I think you mean ‘RICH americans benefitted’ in ways that most people predicted. And the above repercussions were during the boom Clinton years, you can push them to the extreme after that and add the fact that their economy now exists for the sole purpose of repaying China!

    But yes, american corporations, like most corporations, are VASTLY wealthy and the rich hardly know what to do with all their money. That was also predicted, although not as a consequence of NAFTA, but of fiscal policies in general.

  2. David Campbell says:

    Come on. Spew forth to someone who’s naive. There are 30% less people below the poverty line in Alabama than in New Brunswick. City centres are being invested in like never before. New York’s urban core has never been more livable. Average hours worked are down (they are up in Canada). Wages are up more than Canada. Benefits paid are up more than Canada. 1994-2003. If you don’t believe me, read for yourself.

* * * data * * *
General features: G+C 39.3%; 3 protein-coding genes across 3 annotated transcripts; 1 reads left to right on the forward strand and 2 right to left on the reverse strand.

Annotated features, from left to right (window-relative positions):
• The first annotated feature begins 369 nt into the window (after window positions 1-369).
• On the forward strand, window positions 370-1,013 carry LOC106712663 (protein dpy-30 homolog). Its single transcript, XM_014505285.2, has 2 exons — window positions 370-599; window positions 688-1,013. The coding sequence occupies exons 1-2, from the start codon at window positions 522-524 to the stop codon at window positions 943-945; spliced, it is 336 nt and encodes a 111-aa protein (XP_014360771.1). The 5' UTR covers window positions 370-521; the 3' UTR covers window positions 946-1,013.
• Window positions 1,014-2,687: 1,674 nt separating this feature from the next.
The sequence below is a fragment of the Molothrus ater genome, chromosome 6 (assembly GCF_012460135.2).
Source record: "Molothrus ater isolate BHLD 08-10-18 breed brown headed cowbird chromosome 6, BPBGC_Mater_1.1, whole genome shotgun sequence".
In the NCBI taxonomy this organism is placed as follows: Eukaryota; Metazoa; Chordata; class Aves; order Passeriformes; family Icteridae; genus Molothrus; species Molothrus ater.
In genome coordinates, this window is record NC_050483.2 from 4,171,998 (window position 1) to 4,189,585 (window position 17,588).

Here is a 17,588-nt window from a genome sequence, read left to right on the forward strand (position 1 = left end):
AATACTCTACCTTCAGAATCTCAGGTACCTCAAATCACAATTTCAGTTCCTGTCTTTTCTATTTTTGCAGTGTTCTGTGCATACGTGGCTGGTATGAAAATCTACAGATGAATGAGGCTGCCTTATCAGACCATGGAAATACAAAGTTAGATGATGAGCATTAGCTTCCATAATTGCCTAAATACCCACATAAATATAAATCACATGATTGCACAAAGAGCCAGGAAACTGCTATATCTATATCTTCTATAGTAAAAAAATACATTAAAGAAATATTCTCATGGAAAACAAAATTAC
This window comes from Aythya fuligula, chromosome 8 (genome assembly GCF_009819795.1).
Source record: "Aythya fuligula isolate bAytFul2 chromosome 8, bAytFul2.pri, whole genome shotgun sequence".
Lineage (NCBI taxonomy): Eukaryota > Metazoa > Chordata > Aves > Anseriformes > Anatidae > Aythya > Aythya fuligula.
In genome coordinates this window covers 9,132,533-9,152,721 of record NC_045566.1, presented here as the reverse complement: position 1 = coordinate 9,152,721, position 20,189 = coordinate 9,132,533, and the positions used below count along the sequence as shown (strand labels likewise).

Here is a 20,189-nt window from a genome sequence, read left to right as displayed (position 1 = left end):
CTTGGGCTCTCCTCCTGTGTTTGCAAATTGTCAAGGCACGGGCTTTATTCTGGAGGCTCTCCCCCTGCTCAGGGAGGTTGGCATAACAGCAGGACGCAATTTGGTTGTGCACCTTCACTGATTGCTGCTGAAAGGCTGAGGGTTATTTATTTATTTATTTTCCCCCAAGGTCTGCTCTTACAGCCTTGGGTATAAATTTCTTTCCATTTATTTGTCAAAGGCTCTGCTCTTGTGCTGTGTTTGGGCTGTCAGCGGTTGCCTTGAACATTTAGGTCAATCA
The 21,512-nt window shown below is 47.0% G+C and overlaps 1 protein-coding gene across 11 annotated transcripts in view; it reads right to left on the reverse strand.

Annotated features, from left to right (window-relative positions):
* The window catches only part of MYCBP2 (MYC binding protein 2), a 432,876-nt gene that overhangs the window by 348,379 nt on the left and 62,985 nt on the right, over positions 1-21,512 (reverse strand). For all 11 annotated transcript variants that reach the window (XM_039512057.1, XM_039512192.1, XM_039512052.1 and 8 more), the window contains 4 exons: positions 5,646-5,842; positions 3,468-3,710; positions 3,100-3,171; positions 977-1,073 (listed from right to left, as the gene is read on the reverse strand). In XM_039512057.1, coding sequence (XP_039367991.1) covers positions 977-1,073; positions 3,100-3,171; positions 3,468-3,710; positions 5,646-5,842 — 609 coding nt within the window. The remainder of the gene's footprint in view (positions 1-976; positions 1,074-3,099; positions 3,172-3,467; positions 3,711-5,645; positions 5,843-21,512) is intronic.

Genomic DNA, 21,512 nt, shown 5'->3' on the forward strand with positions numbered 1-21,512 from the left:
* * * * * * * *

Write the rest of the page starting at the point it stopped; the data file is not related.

http://www.dol.gov/asp/media/reports/chartbook/chartbook.pdf

  3. Anonymous says:

    ‘spew forth’? A little heavy handed dontcha think? First, nobody compared the US with Canada, nobody said Canada was doing so much better, only that people in the US didn’t benefit from NAFTA-overall I mean, obviously. Rich people got MUCH richer. Take a look at those numbers you’re always talking about, with petroleum products being the only increase that boosts NB’s GNP. Thats ALL Irving money. Those guys are literally so rich they don’t know what to do with all their money.